Erectile function and late-onset hypogonadism symptoms related to lower urinary tract symptom severity in elderly men
Bozkurt O, Bolat D, Demir O, Ucer O, Sahin A, Ozcift B, Pektaş A, Turan T, Gümüş BH, Can E, Bolukbasi A, Erol H, Esen A. Asian J Androl. 2013 Jul 1. doi: 10.1038/aja.2013.44. [Epub ahead of print]


Department of Urology, Dokuz Eylul University, Faculty of Medicine, Izmir 35340, Turkey.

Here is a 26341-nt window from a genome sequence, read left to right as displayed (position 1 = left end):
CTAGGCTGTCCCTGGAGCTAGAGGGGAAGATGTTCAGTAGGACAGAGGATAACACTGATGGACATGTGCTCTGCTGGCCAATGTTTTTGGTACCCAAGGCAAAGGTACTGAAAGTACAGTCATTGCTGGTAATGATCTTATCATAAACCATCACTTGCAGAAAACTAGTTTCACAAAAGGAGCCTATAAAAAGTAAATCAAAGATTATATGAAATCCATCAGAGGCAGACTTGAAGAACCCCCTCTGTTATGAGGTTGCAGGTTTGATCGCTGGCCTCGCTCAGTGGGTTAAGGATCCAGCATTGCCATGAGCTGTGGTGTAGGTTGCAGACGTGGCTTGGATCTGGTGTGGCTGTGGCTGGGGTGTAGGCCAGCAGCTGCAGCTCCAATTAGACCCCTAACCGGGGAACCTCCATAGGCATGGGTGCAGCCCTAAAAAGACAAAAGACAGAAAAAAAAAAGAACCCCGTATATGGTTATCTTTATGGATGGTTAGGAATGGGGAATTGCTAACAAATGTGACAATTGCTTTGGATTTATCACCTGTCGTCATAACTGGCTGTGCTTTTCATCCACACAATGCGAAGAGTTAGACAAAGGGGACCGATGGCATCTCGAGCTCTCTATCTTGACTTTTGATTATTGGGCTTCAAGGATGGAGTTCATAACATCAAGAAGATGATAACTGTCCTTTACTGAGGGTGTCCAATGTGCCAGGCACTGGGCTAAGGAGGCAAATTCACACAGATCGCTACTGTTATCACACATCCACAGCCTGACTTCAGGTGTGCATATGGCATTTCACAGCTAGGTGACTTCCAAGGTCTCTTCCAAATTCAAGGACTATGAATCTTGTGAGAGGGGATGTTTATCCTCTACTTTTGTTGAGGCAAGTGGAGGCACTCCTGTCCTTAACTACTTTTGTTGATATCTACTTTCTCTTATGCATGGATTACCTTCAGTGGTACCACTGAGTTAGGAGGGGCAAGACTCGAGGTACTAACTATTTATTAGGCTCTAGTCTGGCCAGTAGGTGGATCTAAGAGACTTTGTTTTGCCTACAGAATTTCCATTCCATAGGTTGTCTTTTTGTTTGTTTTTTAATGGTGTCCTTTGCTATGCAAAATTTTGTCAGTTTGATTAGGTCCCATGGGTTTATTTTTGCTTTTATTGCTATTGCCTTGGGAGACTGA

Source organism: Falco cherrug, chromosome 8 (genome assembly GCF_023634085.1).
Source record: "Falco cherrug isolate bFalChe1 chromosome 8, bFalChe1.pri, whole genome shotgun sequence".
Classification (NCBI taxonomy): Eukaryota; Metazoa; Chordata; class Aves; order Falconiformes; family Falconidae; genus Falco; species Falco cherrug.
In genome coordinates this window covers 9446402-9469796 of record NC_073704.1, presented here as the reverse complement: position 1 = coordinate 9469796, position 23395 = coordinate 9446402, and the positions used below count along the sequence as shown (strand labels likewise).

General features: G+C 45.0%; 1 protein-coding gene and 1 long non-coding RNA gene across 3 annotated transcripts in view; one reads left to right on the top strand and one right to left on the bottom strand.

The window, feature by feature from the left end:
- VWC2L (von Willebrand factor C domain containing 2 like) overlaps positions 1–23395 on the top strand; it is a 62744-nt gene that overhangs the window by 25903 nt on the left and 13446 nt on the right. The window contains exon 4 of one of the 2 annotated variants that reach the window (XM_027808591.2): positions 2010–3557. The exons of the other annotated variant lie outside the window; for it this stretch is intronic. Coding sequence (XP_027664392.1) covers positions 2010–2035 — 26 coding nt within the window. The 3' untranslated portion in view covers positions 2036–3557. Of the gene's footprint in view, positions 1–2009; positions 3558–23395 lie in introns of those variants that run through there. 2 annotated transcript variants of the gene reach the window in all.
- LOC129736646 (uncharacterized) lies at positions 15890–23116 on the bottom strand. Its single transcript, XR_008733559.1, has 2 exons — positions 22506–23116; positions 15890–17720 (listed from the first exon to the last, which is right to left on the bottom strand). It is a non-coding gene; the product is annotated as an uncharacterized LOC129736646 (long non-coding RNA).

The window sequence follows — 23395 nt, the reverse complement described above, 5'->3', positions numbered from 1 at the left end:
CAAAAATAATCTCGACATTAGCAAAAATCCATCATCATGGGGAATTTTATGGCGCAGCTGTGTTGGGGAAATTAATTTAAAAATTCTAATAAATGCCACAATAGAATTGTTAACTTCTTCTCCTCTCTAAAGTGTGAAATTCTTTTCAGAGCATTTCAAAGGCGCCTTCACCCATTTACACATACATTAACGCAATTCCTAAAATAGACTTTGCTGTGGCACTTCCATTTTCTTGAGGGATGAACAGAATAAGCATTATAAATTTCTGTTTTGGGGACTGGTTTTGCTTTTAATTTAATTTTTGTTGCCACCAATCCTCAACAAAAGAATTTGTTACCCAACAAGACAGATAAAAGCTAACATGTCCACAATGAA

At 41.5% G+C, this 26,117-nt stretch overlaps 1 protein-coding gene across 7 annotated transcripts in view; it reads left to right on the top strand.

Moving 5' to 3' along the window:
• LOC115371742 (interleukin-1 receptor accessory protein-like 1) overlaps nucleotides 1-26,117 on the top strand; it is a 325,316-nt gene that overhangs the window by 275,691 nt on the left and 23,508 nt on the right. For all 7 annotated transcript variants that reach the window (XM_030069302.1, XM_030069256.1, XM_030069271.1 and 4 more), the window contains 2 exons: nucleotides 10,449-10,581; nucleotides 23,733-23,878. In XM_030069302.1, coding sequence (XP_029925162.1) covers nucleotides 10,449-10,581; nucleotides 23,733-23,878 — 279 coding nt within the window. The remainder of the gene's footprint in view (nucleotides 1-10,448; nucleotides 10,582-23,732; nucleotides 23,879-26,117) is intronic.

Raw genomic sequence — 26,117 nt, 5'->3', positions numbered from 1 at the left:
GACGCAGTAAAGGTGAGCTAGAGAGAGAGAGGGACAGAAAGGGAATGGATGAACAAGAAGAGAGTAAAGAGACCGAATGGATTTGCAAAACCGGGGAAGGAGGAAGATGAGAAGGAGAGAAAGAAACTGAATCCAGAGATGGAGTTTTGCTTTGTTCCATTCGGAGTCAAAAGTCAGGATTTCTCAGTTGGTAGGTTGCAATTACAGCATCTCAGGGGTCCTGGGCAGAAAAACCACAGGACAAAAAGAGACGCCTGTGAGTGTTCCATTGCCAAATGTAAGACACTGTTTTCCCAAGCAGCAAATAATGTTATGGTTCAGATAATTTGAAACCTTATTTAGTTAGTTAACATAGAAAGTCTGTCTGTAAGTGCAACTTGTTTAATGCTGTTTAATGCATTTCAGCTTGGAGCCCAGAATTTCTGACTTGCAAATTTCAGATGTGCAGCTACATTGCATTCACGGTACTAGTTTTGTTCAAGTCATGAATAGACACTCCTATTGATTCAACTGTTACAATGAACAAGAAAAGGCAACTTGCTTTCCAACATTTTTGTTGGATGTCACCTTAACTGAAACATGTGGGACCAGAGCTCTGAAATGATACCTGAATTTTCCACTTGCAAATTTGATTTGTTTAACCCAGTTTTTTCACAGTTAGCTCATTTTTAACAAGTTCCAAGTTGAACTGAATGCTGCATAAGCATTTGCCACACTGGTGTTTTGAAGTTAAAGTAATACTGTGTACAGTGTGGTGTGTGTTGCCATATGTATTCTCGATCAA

The aim of this study was to evaluate the relationship between lower urinary tract symptoms (LUTSs), erectile dysfunction (ED) and symptomatic late-onset hypogonadism (SLOH) in ageing men in the Aegean region of Turkey. Five hundred consecutive patients >40 years old who had been in a steady sexual relationship for the past 6 months and were admitted to one of six urology clinics were included in the study. Serum prostate-specific antigen and testosterone levels and urinary flow rates were measured. All patients filled out the International Prostate Symptom Score and Quality of Life (IPSS-QoL), International Index of Erectile Function (IIEF) and Aging Males' Symptoms (AMS) scale forms. Of the patients, 23.9% had mild LUTSs, 53.3% had moderate LUTSs and 22.8% had severe LUTSs. The total testosterone level did not differ between groups. Additionally, 69.6% had ED. The presence of impotence increased with increasing LUTS severity. Symptomatic late-onset hypogonadism (AMS >27) was observed in 71.2% of the patients. The prevalence of severe hypogonadism symptoms increased with the IPSS scores. A correlation analysis revealed that all three questionnaire scores were significantly correlated. In conclusion, LUTS severity is an age-independent risk factor for ED and SLOH. LUTS severity and SLOH symptoms appear to have a strong link that requires etiological and biological clarification in future studies.